EM (#1,012)

I think everyone likes A Rich Person who is recently rich by virtue of their work ethic and interesting job- this was a good interview about what it’s like to earn lots of money with the perspective of not always having had lots of money. It would also be fun though to read about a Logan Huntzberger type who has been straight ballin’ from birth. Like, tell me about your stables and your private jet.

readyornot (#816)

I’m so glad that this feature which was in the works actually happened, especially because This Rich Person is such a down-to-earth, thoughtful, articulate interview subject. If there are future installments, I would love to hear about social interaction with rich people who don’t have the same frugal outlook. Lifestyle peer pressure? I felt SO WEIRD the first time I went to an official function at my husband’s fancy law firm.

squishycat (#3,000)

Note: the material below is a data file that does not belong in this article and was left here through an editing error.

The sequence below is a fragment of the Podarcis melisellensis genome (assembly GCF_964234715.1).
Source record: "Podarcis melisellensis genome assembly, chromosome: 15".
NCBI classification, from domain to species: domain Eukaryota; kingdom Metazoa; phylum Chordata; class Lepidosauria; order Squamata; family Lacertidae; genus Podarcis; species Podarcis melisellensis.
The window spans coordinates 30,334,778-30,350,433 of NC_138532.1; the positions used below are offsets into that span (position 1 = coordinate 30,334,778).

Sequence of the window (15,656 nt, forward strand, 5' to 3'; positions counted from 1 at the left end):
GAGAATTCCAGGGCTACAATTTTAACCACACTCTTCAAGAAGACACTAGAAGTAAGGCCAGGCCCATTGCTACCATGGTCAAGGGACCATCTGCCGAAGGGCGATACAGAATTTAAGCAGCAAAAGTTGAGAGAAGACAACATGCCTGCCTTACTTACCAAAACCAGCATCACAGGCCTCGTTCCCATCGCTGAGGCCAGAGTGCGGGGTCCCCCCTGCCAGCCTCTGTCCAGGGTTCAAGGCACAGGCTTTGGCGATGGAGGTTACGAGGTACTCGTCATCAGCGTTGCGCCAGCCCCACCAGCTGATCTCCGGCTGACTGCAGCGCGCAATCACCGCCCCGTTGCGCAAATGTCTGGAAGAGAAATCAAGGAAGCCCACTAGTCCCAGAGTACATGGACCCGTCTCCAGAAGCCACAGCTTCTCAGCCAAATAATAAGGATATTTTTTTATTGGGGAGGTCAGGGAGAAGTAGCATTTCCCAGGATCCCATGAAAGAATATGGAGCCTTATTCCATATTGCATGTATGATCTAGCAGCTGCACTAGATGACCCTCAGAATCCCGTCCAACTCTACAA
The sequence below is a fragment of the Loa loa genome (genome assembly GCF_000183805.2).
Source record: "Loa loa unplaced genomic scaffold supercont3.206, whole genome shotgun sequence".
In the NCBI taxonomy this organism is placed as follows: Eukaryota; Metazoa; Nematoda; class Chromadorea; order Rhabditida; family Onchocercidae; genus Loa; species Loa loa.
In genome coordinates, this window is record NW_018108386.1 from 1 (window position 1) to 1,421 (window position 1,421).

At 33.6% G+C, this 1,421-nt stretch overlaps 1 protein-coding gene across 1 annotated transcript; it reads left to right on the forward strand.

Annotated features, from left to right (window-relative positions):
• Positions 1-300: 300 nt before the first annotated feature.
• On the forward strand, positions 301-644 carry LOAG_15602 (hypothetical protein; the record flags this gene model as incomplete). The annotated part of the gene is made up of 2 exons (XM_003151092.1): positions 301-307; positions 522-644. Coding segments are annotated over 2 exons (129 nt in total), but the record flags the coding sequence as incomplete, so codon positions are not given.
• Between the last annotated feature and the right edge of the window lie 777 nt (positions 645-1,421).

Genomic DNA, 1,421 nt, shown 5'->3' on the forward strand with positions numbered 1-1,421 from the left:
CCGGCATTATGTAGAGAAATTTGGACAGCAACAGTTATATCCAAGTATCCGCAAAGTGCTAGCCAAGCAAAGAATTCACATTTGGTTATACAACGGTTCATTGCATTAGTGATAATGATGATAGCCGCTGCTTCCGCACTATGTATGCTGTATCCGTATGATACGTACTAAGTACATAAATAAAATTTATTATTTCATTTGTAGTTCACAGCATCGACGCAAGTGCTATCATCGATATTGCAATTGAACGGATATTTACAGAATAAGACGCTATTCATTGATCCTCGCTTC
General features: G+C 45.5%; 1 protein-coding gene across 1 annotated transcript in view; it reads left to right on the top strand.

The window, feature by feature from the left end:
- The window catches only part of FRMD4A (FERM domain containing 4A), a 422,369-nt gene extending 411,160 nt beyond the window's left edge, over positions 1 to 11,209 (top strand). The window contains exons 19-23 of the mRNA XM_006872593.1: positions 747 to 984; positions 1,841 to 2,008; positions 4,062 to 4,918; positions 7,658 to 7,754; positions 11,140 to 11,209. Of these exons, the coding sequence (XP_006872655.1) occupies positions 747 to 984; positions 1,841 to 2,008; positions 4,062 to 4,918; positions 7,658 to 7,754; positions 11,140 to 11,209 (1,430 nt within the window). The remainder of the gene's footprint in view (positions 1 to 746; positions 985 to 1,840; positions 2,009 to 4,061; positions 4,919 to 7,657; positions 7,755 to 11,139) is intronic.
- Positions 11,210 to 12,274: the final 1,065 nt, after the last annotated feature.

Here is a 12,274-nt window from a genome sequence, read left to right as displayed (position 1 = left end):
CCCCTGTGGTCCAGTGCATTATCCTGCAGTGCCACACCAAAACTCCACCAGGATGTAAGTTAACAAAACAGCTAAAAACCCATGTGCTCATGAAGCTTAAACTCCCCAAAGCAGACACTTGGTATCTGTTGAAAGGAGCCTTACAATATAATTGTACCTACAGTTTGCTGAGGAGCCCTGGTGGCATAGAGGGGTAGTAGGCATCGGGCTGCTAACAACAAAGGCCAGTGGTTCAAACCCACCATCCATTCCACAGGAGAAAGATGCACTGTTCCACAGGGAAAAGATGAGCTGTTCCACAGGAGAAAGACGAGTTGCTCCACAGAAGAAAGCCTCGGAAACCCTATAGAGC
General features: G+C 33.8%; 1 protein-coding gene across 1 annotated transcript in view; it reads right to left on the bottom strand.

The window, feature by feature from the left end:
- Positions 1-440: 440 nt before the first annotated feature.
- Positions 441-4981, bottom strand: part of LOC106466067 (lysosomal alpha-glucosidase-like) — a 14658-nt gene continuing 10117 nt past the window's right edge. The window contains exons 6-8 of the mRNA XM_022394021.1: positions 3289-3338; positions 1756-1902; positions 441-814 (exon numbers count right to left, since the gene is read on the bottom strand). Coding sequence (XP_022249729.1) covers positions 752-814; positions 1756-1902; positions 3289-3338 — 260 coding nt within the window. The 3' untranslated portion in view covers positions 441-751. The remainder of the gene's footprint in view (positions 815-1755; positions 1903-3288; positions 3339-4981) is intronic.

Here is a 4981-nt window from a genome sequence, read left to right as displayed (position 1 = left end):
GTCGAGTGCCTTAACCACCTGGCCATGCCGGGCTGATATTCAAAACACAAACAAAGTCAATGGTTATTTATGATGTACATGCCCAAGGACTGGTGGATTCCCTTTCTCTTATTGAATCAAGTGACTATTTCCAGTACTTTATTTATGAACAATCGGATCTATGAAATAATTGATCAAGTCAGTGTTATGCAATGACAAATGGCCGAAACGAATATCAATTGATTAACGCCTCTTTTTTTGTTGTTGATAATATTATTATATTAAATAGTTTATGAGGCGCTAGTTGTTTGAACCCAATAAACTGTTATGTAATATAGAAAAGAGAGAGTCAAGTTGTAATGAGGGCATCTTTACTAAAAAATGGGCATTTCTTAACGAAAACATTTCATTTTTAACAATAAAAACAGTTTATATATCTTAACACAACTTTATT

@readyornot I grew up middle class, and my boyfriend grew up rich (not like, private jet rich), and currently makes what I see as a ridiculous amount of money for someone his age. He earns it – he has dual Masters degrees in his field, is good at what he does, and works hard, but it does kind of skew perspectives on money. His friends are basically the same (they’re all in the same field), but prioritize things in a way that seems utterly bizarre to me. For example, I convinced my boyfriend that buying quality cookware and knives is a good investment (I learned this from my parents, who have had the same set of knives for 30 years), which apparently is baffling to his friends, who still buy their pans at Ikea (mostly, I think, because they only cook on “occasions” and not regularly for normal meals), but we went on a weekend ski trip with several of his friends, and one of the other women went and bought herself an extra fleece pullover because she got cold and wore one a day before she intended to. Bought it at the overpriced ski resort shop, when there was a washer and dryer in the house we were renting. (They do buy expensive kitchen things like those one-touch coffee/espresso makers. Whatever.)